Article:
CMJ Music Marathon New York City — October 30 to November 3, 2002

CMJ Music Marathon New York City — October 30 to November 3, 2002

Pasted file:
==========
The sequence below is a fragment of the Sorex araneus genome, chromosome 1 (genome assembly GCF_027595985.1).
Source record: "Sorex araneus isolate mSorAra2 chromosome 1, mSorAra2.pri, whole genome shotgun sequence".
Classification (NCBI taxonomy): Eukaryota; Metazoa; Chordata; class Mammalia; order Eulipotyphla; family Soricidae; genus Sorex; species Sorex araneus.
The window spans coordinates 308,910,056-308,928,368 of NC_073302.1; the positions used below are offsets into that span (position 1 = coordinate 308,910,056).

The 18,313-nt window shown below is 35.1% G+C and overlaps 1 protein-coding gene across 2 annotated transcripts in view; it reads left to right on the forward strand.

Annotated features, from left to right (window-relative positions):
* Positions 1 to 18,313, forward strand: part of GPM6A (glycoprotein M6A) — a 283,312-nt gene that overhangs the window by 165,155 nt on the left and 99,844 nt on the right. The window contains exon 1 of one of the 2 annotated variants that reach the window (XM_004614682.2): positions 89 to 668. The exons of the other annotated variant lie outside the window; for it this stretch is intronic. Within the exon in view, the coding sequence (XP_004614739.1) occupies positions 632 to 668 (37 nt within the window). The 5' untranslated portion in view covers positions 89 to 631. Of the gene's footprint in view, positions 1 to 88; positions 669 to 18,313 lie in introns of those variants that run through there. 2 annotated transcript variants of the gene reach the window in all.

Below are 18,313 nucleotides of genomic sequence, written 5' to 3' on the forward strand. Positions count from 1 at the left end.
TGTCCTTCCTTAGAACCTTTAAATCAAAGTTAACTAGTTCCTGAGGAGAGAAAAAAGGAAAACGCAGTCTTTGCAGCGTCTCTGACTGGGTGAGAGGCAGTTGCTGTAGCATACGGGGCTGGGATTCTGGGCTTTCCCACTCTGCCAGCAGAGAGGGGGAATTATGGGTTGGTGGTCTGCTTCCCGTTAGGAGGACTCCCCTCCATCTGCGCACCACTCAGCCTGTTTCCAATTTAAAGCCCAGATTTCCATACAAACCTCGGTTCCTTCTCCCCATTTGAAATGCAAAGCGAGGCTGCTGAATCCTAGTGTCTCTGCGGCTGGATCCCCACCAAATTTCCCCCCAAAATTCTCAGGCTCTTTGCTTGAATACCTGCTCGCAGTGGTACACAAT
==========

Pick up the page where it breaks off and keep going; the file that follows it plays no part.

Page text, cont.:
Reviews by Chuck Molgat, Elizabeth Bridge, Helen Spitzer, James Keast, Joshua Ostroff, Lorraine Carpenter and Michael Barclay !!! Dressed head to toe in mirrored black body suits (including masks), this septet's slippery grooves are a homage to the Disco Not Disco comps and their post-punk dance party ilk. Although he was a joy to watch, the band could do without their overbearing hype man; the grooves speak for themselves. MB Asteroid Four In the last year, the Asteroid Four have not only tweaked their name (used to be the Asteroid No. 4) but have overhauled their sound in a big way, too. As evidenced by the band's twangy set, one of the Rainbow Quartz label's premier psychedelic garage rock units has up and moved to the country, and not just in a slightly-inflected Byrds kind of way, either. It'll be interesting to see if the psych-pop purists at the NYC label share the band's cowboy enthusiasm, or simply tell them to go west. CM Bangs These Ramone-y riot grrrls had a few frustrations on their mind: unco-operative guitar strings, their CMJ bio, George W. Bush, and a power outage that unceremoniously ended their set. But nothing could dampen their enthusiasm for anthemic new material. MB Bering Strait This melodic prog quartet turned a typical rehearsal into an unofficial CMJ showcase by taping a gig poster to the sidewalk outside their basement practice space. It helped that the cosy dive was located in the heart of East Village club land. The young band plays heavy, mid-tempo stoner-rock led by a vocalist who alternates between piano and guitar. The other guitarist is no hack on musical saw, either. And the pleasure of witnessing a solid, adventurous drummer in close quarters shouldn't be underestimated. CM Broken Spindles Playing alongside a dull, budget cinematic abstraction, sequenced, flittering beats and dark electronic ambience, the Faint's Joel Petersen (bass, guitar) and girlfriend Geraldine Vo (accordion, keys) left the '80s behind for this musically strong mixed-media exercise. LC Calexico Donning Day of the Dead masks set the scene perfectly for Calexico's delightful pseudo-mariachi madness. Enhanced by a pedal steel player, bassist, and two trumpet players, the Arizona aces previewed new beauties like "Crystal Frontier," from their forthcoming February release. MB Cex "This song is about my parent's station wagon, it's called ‘The Wayback Machine.'" And with that, Baltimore's Rjyan Kidwell took off on another whimsical rap about stuff we like — bikes, "Thriller" and, well, sex. But his dynamic IDM-inspired laptop techno beats make this more than ironic indie rap. JO Britt Daniels Spoon's charismatic front-man proved he doesn't always need the full band to rock out. Accompanied occasionally by a boom box, he had the packed room hanging on every literate word. An ideal end to the night came when he was joined by the brilliant Kevin Lovejoy on keys. HS Destroyer Dan Bejar's new Destroyer line-up did its best to rock an imagined stadium-sized crowd (in a packed Knitting Factory), but ultimately only drowned out the raison d'etre lyrics. The closing number, "Hey Snow White," the worst song on the new album, was a shockingly effective epic. If he lets this band stick around, they could eventually discover the subtleties that made his last two albums classics, while rocking out like Bejar so obviously wants to. MB Division of Laura Lee With a telling intro by Triumph, the Insult Comic Dog ("How many Swedish garage bands do we need?!"), this quartet is better on record, bringing the daytime Hilton Ballroom crowd to its feet but failing to thrill with trudging garage/punk/emo. LC David Dondero The music scene's latest under-heard mopey bard is Florida's David Dondero, who engaged an enthusiastic crowd from behind a mop of unkempt hair and a good-natured cynicism. With a warble in his voice and an electric guitar on his slouched shoulders, Dondero relayed the tales that he would normally be overhearing from the his seat at end of the bar. JK Donots "How many German bands have you seen in your life?" asked singer Ingo Donot. "They all suck, huh?" It's hard not to agree. On their first-ever trip to the U.S., the excitable band ran through a solid set of pop-punk tunes that owed more to Southern California than their Aryan homeland. Their breathless exuberance held the crowd rapt until their rollicking Twisted Sister cover got us all singing along. JO Flaming Sideburns No matter how good they sound, it's difficult not to write-off the Flaming Sideburns as Hives rip-offs: they're Scandinavian (albeit Finnish, not Swedish), they play '60s-inspired garage punk and they're prone to hyperbole (the new record is called Save Rock N Roll). Not to mention that lead singer Speedo Martinez also preens and pouts like Mick Jagger's illegitimate offspring. But just when it was becoming too much, Hives' leader Howlin' Pelle Almvquist took the stage to a riotous reception, climbing on to the bartop to shout out an explosive number before retreating backstage. Well, if Pelle doesn't mind, then why should we? JO Flare With beards, biker bandanas, guts and goth hair, this NYC seven-piece's appearance is wholly deceiving. Along with standard pop/rock gear, their ambitious, enveloping pop is the sweet sum of myriad little parts, like bells, ukulele, fiddle and melodica. LC Fog Fog is multi-instrumentalist Andrew Broder, who has recently enlisted a full band to expand on his very slow, intricate soundscapes in the downer vibe of Codeine (both the group and the drug). Hard to tell for sure though, since their energy-sucking performance practically put me to sleep. JO Forty-Fives Neither the drummer nor the Hammond keyboardist for Atlanta's the Forty-Fives could looked like they were having more fun. It's hard to say whether it was their animated faces or the band's powerful garage-flavoured rock'n'roll that grabbed the near-capacity crowd at the Mercury Lounge more. EB Gogol Bordello Jaded hipsters were unable to keep from clapping along when the fiddler and accordion player hit the stage. Following singer Eugene Lütz's increasingly suggestive dervish routine, the appearance of carnival-esque go-go dancers transformed village spectacle into Eastern European art porn. HS The Gossip With an identical line-up to the Yeah Yeah Yeahs, the Gossip's minimalist trash-punk blues distinguished itself by enthusiastic singer Beth Ditto's country/soul belting and her queer-positive shout-outs to all the fellow "fatties" in the audience, while she stripped down to her skivvies and was cheered on by the Slits' Ari Up. MB Gary Lightbody Following a short, making-of film about the Reindeer Section's recent album, the ringleader of this 20-something-strong, Celtic super-group played a solo acoustic set of the band's sensitive, freckled folk-pop, ever uplifting in all its hung-over, sad bastard-ness. LC My Morning Jacket Listening to their beautifully languid 2001 album At Dawn, you would never predict a live show this explosive. Maybe it was the fact that they were sandwiched between two lame-ass Next Big Things (OK Go and the Music), but this raggedly glorious Kentucky quintet were playing as if it were the last gig of their young lives. The dreamy pseudo-reggae of "Phone Went West" somehow culminated in an arpeggiated Sabbath meltdown that left us all breathless. MB Northern State Northern State take the piss out of hip-hop while paying tribute to its roots. The Long Island ladies' delivery may be unoriginal but their rhymes are smart, their intertwined flow is on-point and it's always nice to hear fun-living feminists rapping about The Bell Jar and Dorothy Parker while warning boys, "fly into our trap and we feed you to Venus." JO Outrageous Cherry What's up with Detroit and their minimalist drummers? Like her compatriot in the Von Bondies, Deb Agnolli ain't playing with a full kit, but holy cats, does she put that snare and floor tom to good use! Tight, rhythmic garage rock with psych flourishes over smart, well-crafted pop songs. HS Pas/cal In tweeds, ascots and grandma's sweater — with equally vintage keys and amps — this Detroit sextet overrode technical quirks with cutesy gimmicks, classic pop finesse, pristine boy/girl vocals and smart, impassioned lyrics, an endearing set showing shades of Belle & Sebastian. LC The Polyphonic Spree In a converted bathhouse in Brooklyn, 23 musicians dressed in floor-length white robes took the stage for a two-hour orchestral pop event of bombastic proportion. A ten-person choir, on a balcony high above the stage, joined a band consisting of horns, keys, percussion and a harp — yes, a full classical harp. Like the Danielson Famile with less God and more Godspell, the Polyphonic Spree was a celebration of epic rock the likes of which hasn't been seen since ELO, topped off with an all-too-appropriate cover of David Bowie's "Five Years." JK Portastatic Performing with a rhythm section that included his brother on drums, Merge label impresario Mac McCaughan was overshadowed by his label's line-up at this showcase. But with his ever-improving singing voice and the fleshed-out arrangements, McCaughan successfully buried the stigma of being a Superchunk side project. MB Quixotic This young addition to the Kill Rock Stars roster mix sweet '60s girl group elements with '90s indie rock, but singing in unison doesn't pass for harmony, ladies. Much better were the drummer's solo turns at the mic, with haunting and complex melodies. MB Radio 4 Taking cues from the Clash, and unabashedly derivative: this is Radio 4. Correctly reading the crowd's pre-election mood, the band pumped up the funky politic. Propelled by horns and percussion, cuts from their uneven Gotham! CD roared to life and woke up the dance floor. HS Robert Randolph and the Family Band Wearing a pained expression and a pimp hat, 24-year-old Robert Randolph led his Family Band through a series of jams featuring his virtuoso pedal steel guitar playing. Despite winning "new groove of the year" from the, uh, Jammie Awards, the New Jersey native is not quite up to Ben Harper standards. Nevertheless, he brought a non-preachy gospel vibe — with a serious infusion of countrified funk — to the rock-centric proceedings. JO Sahara Hotnights Sigh. Sahara Hotnights are an indie rock boy's dream — just imagine a whole band of Meg Whites. They rocked harder than any other band I saw at CMJ and actually had real songs to build their Detroit-inspired riffs around. Maria Andersson's shriek-shout vocals and punched-up glam even prompted the first stage dive of the evening. In fact, once the girls collapsed in a big sweaty mess at set's end, the club immediately emptied, despite two more acts on the bill. JO Sing-Sing Emma Anderson (ex-Lush) lends her melodious songcraft, chiming guitar and high-end backup vox to this sweet, semi-electronic pop, topped by Lisa O'Neill's lovely, lightweight voice. Sadly, despite quality tunes, the show was as plain as the white of their suits. LC Soft Canyon Changing the name of a successful band is often career suicide, but for Tricky Woo's Andrew Dickson it makes perfect sense, as Soft Canyon bears little resemblance to its predecessor. The neo-hippie Dickson is in full-out Allman Brothers mode with the help of the Local Rabbits' rhythm section, but it sounds like he's still getting comfortable in his new skin. MB Soundtrack of our Lives After a long night of delays, singer Ebbot Lundberg strode into the audience trailing his mic cord, and then literally roped 'em in as they launched into "Sister Surround." Lundberg possesses true self-confidence, evident when he coyly lifted his brown smock over a generous belly, and proclaimed proudly, "it's real!" HS Soviet Electro-clashers Soviet couldn't even be bothered to dress up for Halloween. Nevertheless, their synth pop music was certainly decked out in full retro-‘80s regalia. Problem was, while it had all the details right — emotive keyboard textures and guitar washes — the results were uninspired rehashes. Instead of an original take on a 20-year-old genre, they chose to channel bands like Duran Duran and Roxy Music, matching their coldness but not their songwriting skills. JO Superheroes Never fear, Denmark's synth-jockeying, pop-rocketting six-piece is here! You wouldn't know it from their sometimes nauseatingly upbeat, guitar-heavy electropop recordings, but front-man Thomas Troelsen (aka Rock Thomas) is the awesome Iggy Pop that new wave never had. LC Telepathic Butterflies Overzealous U.S. customs agents reduced this Winnipeg quartet to a trio, but the powerful psych-rock unit managed to score short-handed. Had the show gone according to schedule, the Butterflies would have blown away a packed house at 12:45 a.m. Instead, they ended up rewarding about 30 folks who stuck around until the set's start time two hours later. At least there was plenty of room on the dance floor. CM VHS or BETA As with the New Deal, the moment of revelation is the live show. Like a disco-house-electro version of the New Deal, but from Louisville, Kentucky, and heavy on the guitar. A surprisingly muscular, seamless set, and if you thought you'd seen the end of electric drums, guess again. HS Whirlwind Heat Frenetic and full of bravado, their performance antics were less punk rock than a theatrical re-mounting of punk rock. Singer David Swanson may have meant the repeated shoving of the mic down his pants as an extended metaphor for his cock, but his tricks were played out after five minutes. Would benefit from boot camp with the Constantines. HS Yeah Yeah Yeahs Watching NYC's new buzz band on their home turf on Halloween was well worth a two-hour line-up. Dressed in ghoulish garb for the occasion, the trio's raw energy was monstrous, although they did take a while to truly catch fire. Singer Karen O commanded the stage like it was her first time acting her rock star fantasies outside her bedroom, but it was Nick Zinn's Link Wray/Poison Ivy guitar work that tied the show together. MB Thalia Zedek A 2 a.m. slot on the closing night of the festival — what, did somebody book this alphabetically? — was nonetheless the ideal time to soak in Zedek's gritty urban blues. Joined by her ex-Come guitarist Chris Brokaw and a four-piece band including mournful violin, Zedek ended her set with a sleepy cover of the Velvet Underground's "Candy Says," the perfect way to end a weekend of NYC rock'n'roll. MB